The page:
With a chill in the air and, more noticeably, the Christmas displays in store windows, it’s a definite indicator that airport travel is about to get a lot busier.
I don’t pretend to have all the inside information when it comes to aviation travel tips. But there are a few tips that can help minimize some of the hassle.
For starters, before you even begin to pack your bags, go through them first to see if anything has been left behind from a prior trip, especially if it is a multi-purpose bag that has been used for a recent hunting or fishing trip. You would be surprised at how many people stand, with mouth agape, as the TSA agent stops the conveyor because something has been identified as a prohibited item. For example, bullets, knives, and yes, even handguns. Typically, the first words out of the passenger’s mouth are, “I forgot I used that bag to go hunting and must have left…” So, to avoid what could be an extremely awkward moment, take the time to purge your bags before packing for a flight.
Travelers today tend to dress more casually than in the past. I’ve even seen some passengers wearing their bedroom slippers! And after recently struggling at the passenger checkpoint to remove my cowboy boots, I’m thinking the slipper approach isn’t such a bad idea. However, during the winter months, we tend to layer our clothing, and when going through the checkpoint, passengers are being required to divest their shoes and outer garments. When possible, wear shoes that are easy to remove and be sure and collect all of your items after going through the screening process.
Traveling over the holidays can also mean traveling with gifts. Wrapping them before packing is not a good idea. Regardless of how the gifts are traveling – in your carry-on or checked bag – if something suspicious triggers the machine, the gift will end up getting unwrapped, and not by the potential gift recipient. Instead of traveling with gifts, consider shipping them ahead of time. Shipping also provides you the opportunity to purchase insurance in case the item is broken in transit.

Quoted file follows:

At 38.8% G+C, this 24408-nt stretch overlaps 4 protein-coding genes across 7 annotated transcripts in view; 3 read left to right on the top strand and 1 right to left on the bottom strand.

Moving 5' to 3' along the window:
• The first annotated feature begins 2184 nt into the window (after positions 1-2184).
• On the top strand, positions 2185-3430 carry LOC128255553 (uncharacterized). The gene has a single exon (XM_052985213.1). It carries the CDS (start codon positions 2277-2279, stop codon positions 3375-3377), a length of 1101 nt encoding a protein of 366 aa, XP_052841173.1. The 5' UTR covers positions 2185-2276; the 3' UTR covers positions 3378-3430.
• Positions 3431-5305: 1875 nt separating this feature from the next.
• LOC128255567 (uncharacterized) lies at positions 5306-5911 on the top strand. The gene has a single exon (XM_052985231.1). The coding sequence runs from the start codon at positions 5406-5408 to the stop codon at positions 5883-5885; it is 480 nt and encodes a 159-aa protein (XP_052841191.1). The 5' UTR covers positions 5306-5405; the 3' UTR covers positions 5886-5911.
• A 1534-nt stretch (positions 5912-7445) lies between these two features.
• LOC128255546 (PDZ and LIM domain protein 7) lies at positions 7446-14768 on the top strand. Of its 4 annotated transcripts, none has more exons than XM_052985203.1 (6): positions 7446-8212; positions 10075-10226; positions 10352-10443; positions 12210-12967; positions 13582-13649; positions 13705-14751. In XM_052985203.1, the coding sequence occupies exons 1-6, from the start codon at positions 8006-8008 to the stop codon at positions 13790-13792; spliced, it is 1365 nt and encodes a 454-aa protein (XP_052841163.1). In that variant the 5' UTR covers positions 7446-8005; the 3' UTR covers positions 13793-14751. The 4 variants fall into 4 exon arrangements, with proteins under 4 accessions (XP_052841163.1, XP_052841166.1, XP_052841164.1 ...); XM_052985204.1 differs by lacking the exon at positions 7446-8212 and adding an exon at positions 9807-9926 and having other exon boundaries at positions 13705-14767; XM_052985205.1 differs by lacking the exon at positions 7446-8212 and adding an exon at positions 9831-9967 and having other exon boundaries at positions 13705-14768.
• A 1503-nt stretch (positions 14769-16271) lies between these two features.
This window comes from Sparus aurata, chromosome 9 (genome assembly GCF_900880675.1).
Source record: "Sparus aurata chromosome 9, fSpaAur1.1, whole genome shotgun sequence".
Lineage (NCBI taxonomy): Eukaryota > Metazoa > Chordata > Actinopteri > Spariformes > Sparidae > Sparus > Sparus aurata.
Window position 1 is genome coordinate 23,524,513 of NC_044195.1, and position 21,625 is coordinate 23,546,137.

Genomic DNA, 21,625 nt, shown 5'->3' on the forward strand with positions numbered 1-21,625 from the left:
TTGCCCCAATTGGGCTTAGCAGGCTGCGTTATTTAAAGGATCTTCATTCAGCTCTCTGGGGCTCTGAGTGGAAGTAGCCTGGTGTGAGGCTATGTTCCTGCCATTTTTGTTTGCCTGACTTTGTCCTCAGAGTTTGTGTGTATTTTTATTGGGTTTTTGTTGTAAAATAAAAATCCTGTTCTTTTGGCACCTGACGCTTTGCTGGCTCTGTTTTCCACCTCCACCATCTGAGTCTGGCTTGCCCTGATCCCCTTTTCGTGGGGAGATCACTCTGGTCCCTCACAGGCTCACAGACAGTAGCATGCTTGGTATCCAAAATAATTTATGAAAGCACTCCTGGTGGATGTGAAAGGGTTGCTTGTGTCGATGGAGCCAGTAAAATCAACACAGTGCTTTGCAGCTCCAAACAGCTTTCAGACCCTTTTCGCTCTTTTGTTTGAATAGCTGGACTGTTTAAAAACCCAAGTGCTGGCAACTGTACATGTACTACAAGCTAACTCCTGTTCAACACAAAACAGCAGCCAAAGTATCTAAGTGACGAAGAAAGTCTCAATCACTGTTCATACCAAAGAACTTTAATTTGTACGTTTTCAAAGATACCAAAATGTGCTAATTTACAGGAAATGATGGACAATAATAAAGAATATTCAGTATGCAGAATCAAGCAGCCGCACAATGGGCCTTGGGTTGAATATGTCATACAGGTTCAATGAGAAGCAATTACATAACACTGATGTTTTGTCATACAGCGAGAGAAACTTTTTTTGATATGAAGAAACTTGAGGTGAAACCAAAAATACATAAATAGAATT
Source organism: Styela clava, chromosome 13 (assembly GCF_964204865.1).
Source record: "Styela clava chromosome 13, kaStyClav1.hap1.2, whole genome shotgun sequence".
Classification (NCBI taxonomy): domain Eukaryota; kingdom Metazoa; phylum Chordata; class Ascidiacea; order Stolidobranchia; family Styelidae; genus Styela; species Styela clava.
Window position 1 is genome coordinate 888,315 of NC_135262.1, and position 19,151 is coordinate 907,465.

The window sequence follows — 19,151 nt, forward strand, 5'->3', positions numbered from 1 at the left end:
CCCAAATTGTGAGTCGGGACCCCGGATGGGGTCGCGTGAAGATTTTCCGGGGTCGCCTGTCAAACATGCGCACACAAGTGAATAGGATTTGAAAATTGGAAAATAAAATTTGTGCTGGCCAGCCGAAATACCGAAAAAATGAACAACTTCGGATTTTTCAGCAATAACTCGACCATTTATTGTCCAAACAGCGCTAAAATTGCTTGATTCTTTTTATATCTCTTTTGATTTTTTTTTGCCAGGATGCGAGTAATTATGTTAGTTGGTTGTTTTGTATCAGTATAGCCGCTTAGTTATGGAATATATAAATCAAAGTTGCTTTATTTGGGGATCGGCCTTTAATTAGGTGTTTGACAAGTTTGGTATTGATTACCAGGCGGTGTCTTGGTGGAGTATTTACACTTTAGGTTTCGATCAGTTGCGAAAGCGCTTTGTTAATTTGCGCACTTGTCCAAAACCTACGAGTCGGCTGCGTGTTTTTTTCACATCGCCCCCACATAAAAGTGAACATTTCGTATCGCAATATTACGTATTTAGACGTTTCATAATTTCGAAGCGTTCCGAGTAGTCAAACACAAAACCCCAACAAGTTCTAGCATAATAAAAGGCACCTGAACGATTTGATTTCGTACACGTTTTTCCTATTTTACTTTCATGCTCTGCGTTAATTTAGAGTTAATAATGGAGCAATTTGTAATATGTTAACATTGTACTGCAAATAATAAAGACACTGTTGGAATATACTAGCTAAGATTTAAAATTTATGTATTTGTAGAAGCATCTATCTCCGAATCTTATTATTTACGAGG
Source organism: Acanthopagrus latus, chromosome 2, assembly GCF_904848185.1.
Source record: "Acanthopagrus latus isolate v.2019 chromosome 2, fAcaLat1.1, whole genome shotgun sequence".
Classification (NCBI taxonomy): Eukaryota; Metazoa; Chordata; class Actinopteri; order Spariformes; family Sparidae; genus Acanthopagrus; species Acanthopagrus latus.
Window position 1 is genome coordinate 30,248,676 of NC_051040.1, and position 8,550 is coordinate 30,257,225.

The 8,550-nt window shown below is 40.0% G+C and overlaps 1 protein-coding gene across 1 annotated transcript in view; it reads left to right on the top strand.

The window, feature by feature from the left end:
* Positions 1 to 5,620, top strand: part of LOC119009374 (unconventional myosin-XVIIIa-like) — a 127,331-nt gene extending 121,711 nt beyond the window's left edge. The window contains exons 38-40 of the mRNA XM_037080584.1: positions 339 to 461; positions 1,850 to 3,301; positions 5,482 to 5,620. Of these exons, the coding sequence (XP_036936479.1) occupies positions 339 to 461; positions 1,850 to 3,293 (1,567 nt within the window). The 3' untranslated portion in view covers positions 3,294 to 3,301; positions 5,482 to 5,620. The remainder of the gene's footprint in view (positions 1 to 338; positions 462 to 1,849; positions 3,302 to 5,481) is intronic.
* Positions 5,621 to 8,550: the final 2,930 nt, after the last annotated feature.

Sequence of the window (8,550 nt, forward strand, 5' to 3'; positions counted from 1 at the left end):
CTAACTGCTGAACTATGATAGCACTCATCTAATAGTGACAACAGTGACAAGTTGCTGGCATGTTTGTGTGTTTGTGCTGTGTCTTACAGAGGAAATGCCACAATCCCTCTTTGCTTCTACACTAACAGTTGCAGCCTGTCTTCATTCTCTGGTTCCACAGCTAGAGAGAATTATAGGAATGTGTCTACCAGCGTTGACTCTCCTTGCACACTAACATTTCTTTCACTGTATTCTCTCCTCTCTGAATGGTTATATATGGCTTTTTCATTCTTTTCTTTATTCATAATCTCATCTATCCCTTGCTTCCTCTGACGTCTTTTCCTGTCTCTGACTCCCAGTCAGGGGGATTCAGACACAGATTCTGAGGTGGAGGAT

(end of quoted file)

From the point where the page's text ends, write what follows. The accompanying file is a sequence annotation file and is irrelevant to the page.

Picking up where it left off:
As a matter of note TSA has begun deployment of full-body scanners known as Automated Imaging Technology machines to four commercial airports in Oregon beginning with Portland. Medford is slated for early December.
These new AITs are far less revealing in terms of what is displayed on the monitor. With the new Automated Target Recognition software, only a generic ‘gingerbread man’ outline is introduced as opposed to a human figure. Additionally, if nothing suspicious is triggered, the screener will only see the word “OK” on the monitor.
For more information on full body scanners, including safety concerns and how the machines operate, please go online to: www.tsa/gov/approach/tech/ait/index.shtm.